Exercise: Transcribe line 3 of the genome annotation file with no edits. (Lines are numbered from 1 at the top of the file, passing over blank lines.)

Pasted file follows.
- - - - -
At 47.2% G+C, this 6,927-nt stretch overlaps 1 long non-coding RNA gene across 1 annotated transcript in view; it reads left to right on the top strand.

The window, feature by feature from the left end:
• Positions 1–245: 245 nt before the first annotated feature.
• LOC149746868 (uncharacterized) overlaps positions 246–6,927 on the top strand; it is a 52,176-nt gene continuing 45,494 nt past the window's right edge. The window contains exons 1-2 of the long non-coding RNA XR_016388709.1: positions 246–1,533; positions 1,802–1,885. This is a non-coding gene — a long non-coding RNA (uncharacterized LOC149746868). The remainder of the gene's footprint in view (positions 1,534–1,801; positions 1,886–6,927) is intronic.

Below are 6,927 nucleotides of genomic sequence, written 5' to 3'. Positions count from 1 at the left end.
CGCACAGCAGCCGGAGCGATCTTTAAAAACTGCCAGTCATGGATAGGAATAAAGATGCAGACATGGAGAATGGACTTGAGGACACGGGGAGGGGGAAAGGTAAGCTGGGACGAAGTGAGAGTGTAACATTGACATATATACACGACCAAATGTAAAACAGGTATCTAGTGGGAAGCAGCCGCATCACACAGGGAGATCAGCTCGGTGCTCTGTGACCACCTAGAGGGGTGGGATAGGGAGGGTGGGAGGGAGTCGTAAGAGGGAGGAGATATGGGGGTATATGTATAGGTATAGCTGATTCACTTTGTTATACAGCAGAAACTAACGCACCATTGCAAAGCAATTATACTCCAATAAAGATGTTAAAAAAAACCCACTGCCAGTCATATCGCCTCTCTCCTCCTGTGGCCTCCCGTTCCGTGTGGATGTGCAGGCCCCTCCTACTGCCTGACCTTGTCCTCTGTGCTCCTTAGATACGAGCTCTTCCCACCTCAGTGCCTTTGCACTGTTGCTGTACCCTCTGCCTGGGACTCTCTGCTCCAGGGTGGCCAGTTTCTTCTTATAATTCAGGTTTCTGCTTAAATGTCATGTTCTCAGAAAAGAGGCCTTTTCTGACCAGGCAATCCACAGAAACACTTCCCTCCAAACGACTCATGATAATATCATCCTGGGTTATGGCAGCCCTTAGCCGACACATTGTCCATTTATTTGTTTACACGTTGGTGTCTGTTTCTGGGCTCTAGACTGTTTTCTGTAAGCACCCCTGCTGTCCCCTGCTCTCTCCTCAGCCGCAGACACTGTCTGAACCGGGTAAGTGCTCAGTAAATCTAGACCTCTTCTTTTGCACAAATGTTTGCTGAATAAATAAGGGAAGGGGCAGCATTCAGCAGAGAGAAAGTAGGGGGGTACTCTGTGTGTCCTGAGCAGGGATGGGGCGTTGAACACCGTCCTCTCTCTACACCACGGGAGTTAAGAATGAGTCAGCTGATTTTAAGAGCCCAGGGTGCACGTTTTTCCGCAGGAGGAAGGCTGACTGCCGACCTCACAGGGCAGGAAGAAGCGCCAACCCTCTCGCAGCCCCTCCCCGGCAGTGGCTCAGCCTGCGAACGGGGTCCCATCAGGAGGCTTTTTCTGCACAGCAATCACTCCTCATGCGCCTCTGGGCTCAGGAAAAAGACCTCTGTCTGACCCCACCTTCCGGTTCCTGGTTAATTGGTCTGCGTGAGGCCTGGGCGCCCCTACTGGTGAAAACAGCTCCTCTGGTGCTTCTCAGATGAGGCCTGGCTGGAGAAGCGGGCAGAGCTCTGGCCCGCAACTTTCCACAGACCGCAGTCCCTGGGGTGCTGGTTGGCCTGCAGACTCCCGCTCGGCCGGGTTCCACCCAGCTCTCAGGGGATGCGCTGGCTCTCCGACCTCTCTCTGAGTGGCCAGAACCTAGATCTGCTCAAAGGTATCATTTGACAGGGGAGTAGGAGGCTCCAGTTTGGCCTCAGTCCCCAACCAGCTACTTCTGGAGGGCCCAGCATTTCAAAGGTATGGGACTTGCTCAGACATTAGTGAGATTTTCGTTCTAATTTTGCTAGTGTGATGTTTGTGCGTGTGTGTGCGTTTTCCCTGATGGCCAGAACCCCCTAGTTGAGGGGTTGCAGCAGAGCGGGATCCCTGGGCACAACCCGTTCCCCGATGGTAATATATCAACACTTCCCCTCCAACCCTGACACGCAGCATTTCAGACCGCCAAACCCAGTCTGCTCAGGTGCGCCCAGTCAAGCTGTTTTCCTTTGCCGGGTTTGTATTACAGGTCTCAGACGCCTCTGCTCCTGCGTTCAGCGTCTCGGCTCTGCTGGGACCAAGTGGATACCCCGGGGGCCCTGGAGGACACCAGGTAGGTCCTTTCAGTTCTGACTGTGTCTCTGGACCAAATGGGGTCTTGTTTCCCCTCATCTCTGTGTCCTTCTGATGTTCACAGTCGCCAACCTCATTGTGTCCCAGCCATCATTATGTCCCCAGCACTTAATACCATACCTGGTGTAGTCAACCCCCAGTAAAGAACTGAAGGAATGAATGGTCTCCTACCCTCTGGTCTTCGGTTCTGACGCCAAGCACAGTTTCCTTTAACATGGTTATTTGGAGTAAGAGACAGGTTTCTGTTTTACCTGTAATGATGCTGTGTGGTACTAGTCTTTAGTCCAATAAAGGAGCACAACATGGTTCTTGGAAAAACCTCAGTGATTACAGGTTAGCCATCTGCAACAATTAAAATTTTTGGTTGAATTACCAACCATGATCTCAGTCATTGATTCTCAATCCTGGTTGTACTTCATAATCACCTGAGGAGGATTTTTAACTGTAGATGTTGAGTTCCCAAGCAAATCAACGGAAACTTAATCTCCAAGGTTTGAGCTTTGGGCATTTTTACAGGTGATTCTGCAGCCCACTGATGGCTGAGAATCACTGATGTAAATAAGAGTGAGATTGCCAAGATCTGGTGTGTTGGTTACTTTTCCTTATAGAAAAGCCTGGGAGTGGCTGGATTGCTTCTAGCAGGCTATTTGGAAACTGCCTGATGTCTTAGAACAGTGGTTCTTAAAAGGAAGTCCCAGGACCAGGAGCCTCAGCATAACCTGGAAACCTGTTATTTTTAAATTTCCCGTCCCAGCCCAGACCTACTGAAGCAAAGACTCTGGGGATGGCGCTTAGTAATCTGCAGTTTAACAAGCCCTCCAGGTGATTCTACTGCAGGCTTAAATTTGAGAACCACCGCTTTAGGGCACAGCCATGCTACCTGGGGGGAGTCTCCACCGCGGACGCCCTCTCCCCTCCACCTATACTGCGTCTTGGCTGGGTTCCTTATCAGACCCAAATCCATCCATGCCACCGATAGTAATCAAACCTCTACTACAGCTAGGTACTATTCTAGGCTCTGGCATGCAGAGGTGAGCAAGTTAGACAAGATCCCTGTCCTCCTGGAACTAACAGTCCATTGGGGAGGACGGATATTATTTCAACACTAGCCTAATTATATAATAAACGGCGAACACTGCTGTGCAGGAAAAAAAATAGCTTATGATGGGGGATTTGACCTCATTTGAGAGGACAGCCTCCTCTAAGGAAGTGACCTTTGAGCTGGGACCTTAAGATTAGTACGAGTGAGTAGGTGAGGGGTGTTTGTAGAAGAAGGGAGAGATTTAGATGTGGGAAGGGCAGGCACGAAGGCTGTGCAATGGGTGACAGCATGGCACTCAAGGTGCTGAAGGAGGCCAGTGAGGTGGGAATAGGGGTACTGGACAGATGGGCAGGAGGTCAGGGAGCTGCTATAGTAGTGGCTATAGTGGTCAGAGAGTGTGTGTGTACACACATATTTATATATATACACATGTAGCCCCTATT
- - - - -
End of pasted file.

• Positions 1–245: 245 nt before the first annotated feature.